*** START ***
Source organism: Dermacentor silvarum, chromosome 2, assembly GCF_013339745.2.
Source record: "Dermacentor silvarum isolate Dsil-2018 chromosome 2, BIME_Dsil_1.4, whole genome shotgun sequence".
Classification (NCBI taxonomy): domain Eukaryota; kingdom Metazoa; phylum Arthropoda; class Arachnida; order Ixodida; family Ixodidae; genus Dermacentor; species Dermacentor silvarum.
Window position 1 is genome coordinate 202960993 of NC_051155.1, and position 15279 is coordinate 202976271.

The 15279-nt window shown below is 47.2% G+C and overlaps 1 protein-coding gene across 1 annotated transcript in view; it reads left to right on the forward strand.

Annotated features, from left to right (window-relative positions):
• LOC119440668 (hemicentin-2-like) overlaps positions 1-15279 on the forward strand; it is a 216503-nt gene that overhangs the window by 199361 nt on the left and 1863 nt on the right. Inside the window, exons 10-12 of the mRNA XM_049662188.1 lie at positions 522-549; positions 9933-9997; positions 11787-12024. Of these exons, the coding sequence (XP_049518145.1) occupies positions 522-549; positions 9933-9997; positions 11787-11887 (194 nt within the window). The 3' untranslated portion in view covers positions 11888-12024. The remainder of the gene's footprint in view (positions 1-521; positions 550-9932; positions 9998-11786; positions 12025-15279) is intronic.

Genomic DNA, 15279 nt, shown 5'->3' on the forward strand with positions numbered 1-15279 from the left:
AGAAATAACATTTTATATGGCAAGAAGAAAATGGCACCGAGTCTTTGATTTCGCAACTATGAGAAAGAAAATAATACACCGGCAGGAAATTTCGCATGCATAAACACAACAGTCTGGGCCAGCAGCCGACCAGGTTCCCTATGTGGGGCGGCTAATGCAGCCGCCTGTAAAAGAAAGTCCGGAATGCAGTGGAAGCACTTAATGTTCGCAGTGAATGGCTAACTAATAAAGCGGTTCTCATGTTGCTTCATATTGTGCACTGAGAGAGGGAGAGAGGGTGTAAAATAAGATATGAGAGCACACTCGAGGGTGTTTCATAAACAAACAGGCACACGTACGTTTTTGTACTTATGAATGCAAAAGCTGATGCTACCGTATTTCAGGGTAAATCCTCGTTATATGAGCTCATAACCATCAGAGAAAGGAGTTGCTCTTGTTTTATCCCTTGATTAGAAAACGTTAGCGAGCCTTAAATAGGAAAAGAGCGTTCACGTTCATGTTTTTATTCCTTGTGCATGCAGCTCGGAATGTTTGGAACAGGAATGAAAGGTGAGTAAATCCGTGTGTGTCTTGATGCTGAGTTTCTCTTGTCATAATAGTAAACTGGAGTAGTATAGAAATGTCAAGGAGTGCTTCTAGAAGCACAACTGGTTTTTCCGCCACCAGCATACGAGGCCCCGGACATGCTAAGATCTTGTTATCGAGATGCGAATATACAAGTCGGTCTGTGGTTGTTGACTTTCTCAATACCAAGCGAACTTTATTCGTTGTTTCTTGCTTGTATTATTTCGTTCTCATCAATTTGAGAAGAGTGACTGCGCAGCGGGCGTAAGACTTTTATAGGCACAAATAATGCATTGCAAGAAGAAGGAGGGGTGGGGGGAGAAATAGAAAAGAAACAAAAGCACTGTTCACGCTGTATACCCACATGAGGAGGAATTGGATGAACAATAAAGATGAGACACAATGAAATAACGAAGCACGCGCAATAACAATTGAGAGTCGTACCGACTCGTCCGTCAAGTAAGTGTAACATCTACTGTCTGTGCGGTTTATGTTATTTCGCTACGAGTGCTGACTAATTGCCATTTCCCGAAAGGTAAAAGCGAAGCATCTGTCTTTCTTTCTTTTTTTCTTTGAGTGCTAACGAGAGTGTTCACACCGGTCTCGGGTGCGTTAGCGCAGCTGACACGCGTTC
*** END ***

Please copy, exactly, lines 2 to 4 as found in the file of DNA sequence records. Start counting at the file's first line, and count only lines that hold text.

Source record: "Dermacentor silvarum isolate Dsil-2018 chromosome 2, BIME_Dsil_1.4, whole genome shotgun sequence".
Classification (NCBI taxonomy): domain Eukaryota; kingdom Metazoa; phylum Arthropoda; class Arachnida; order Ixodida; family Ixodidae; genus Dermacentor; species Dermacentor silvarum.
Window position 1 is genome coordinate 202960993 of NC_051155.1, and position 15279 is coordinate 202976271.